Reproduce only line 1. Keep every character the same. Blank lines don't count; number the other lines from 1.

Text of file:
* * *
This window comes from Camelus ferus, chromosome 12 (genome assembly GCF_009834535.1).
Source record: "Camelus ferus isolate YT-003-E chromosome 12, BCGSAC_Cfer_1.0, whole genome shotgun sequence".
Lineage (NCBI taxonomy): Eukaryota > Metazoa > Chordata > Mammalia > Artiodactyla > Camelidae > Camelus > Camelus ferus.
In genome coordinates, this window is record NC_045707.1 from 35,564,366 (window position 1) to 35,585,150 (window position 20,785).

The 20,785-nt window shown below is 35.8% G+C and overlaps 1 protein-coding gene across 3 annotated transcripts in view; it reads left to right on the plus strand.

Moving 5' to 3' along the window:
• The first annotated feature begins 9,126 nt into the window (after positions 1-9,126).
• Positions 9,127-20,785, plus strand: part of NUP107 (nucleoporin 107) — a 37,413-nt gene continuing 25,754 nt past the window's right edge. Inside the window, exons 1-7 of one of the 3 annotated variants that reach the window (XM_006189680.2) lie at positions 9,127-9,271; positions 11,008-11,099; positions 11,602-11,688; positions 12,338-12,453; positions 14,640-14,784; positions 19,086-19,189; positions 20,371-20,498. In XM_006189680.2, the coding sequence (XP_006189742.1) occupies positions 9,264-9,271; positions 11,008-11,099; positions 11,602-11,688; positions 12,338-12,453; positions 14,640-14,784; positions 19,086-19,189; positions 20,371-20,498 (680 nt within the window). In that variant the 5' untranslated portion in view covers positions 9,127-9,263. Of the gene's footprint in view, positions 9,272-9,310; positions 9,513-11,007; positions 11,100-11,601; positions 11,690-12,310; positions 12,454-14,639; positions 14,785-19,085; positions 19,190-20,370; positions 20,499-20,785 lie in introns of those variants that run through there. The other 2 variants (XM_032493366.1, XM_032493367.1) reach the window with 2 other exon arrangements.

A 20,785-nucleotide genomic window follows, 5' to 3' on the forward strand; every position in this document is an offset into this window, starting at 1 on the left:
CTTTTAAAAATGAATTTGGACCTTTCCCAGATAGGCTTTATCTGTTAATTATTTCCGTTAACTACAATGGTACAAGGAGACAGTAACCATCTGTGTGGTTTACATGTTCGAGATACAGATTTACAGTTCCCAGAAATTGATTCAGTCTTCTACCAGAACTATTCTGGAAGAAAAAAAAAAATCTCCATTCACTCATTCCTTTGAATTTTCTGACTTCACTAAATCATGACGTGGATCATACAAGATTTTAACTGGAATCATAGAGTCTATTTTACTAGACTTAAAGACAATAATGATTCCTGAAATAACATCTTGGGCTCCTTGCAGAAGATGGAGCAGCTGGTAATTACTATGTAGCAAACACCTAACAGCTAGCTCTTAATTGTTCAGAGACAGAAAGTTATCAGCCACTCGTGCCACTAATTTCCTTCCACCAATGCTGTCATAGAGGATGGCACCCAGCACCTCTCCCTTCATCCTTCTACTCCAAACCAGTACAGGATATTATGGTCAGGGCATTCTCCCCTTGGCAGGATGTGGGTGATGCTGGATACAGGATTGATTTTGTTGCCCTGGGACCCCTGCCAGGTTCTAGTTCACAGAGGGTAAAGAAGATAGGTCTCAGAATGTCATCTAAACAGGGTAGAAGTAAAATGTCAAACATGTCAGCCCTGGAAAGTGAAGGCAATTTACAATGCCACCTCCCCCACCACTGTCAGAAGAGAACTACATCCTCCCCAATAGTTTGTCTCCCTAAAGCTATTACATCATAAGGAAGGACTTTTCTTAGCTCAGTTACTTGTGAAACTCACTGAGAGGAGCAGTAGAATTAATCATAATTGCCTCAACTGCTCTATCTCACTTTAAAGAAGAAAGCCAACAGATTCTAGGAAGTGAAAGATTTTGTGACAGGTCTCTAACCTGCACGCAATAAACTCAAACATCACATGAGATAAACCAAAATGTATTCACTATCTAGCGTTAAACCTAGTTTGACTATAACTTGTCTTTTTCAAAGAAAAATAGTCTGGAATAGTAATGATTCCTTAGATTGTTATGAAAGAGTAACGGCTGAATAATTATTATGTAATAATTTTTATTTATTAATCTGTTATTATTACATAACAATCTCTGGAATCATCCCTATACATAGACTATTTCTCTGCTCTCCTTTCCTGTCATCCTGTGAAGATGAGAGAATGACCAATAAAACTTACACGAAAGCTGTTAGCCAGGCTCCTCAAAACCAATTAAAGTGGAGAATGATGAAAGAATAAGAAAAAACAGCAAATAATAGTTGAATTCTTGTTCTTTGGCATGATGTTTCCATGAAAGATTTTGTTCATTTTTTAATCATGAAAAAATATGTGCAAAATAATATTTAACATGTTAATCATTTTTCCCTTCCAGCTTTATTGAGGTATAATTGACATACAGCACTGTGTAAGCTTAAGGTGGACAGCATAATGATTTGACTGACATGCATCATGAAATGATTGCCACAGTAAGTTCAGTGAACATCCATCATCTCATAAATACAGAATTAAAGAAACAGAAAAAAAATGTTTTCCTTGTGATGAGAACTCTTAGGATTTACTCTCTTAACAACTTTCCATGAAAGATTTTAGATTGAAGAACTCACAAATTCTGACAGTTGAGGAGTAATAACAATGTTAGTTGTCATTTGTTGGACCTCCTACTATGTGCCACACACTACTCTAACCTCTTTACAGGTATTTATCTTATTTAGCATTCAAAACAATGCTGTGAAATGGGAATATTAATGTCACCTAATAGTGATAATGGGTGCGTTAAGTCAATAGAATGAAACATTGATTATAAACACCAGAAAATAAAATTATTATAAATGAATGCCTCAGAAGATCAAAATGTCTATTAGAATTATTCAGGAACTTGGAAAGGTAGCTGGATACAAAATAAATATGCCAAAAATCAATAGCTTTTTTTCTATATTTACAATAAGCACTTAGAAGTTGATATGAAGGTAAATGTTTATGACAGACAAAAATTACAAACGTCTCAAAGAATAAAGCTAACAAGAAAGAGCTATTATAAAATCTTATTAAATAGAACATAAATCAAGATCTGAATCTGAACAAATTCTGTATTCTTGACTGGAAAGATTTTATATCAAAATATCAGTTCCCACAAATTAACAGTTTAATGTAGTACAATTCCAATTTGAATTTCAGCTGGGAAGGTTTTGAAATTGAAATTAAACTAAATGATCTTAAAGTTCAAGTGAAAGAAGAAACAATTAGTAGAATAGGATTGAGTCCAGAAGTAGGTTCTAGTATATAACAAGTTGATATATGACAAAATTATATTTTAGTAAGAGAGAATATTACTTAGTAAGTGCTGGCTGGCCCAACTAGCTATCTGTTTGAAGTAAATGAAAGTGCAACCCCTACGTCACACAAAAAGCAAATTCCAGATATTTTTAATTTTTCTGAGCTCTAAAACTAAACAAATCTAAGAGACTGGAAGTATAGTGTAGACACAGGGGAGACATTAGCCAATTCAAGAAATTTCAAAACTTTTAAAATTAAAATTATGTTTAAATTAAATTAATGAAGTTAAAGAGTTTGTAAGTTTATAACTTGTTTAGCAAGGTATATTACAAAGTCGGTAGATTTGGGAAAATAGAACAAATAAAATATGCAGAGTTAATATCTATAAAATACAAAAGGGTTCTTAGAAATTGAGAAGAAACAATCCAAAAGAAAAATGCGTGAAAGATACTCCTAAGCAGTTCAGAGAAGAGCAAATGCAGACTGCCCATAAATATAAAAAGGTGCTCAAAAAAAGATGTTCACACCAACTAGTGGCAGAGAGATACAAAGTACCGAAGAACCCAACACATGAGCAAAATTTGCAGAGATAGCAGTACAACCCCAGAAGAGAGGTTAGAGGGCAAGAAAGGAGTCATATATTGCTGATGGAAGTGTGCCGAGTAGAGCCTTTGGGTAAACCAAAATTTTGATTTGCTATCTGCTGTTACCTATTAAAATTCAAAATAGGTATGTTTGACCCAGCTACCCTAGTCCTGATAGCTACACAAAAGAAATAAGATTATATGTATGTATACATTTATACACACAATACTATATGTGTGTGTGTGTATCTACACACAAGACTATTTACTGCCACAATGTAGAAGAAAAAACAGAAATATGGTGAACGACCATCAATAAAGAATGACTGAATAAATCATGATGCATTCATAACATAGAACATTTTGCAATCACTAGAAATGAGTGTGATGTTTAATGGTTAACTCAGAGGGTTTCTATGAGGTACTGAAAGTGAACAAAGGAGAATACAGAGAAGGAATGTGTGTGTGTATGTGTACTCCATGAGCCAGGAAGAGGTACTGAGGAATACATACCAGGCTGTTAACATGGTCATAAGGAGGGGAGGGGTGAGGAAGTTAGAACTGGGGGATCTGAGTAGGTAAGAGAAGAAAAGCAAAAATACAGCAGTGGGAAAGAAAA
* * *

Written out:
This window comes from Camelus ferus, chromosome 12 (genome assembly GCF_009834535.1).